Bracket fungi, natural lightweight construction materials: hierarchical microstructure and compressive behavior of Fomes fomentarius fruit bodies
Bracket fungi such as Fomes fomentarius (“tinder fungus”), have strong, light and tough fruit bodies that make them interesting role-models for bio-inspired, biodegradable applications. So far, little is known about the relation between their microstructure and mechanical properties, information needed for designing novel composites. The fruit bodies (mycelia) of tinder fungus are hierarchically structured honeycomb foams. The mycelium has a transversely isotropic microstructure with open porosity on the nano- and micro-length scales. The lowest resolution porosity appears as elongated tubes that extend from beneath the woody upper surface down towards the lower side that faces the ground. The tube walls are made of a network of hollow, fibrous cells (hyphae), mainly consisting of chitin. When tested mechanically, the material shows the typical compressive stress/strain curve of foams, where an initially linear course is followed by an extended plateau region. The as-harvested material exhibits pronounced viscoelastic recovery, but the tube walls are visibly damaged. Compared with the transverse direction, the load-bearing capability and energy absorption parallel to the tube long axis are ~ 5 and ~ 10 times higher, respectively. Unexpectedly however, the energy absorption efficiency is similar for both loading directions. Buckling of the tubes and cracking of their walls are the main damage mechanisms, and the damage zones coalesce into deformation bands as it is typical for foams. Drying leads to ~ 7 times higher plateau stresses, damage becomes extensive, and the mycelium loses its viscoelastic recovery capability. Interestingly, rehydration restores the properties of the wet state. It is compelling to imagine an adaptive role to natural dry/wet conditions.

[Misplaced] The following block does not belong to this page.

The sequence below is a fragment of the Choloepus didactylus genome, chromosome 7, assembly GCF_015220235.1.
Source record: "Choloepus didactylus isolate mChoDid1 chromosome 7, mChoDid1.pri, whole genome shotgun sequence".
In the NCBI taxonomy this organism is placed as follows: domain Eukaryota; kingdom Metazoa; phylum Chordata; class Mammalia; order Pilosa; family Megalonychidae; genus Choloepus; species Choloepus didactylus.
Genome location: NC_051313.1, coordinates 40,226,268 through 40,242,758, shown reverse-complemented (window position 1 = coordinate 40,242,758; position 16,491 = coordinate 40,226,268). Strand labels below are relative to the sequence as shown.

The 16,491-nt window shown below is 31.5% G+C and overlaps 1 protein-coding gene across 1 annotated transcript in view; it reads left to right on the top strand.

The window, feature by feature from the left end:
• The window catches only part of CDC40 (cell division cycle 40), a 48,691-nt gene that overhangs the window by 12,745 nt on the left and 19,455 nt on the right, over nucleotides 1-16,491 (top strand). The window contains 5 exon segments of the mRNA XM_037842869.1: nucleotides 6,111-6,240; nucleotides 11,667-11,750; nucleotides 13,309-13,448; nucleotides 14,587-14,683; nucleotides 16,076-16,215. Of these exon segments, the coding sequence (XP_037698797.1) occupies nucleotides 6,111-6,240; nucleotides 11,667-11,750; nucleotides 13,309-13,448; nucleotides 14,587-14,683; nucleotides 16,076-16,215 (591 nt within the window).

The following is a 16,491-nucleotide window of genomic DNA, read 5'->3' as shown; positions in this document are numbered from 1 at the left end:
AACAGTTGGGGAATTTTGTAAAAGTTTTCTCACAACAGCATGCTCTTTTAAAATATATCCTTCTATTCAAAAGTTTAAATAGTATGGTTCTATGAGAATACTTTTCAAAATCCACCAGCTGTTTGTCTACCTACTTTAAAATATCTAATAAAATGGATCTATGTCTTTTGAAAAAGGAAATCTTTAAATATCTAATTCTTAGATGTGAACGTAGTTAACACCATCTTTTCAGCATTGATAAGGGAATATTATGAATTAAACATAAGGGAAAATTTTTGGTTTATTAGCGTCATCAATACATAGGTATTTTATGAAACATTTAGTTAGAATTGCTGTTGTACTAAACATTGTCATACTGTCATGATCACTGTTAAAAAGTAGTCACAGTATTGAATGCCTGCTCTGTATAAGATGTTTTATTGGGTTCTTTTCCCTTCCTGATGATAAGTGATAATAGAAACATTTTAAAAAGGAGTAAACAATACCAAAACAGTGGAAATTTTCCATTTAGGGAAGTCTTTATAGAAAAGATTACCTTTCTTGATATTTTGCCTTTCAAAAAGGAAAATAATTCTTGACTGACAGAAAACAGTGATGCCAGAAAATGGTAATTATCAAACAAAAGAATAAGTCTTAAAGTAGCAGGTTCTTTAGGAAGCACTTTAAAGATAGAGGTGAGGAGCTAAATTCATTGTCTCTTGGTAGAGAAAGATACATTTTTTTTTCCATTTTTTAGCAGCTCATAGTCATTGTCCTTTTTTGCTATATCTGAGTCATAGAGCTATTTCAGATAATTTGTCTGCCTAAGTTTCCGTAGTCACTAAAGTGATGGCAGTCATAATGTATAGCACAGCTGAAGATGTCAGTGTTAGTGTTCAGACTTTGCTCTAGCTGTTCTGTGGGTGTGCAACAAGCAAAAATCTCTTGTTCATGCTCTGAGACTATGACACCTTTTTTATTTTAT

Published in: Applied physics, 10.1007/s00339-020-04270-2, Springer Nature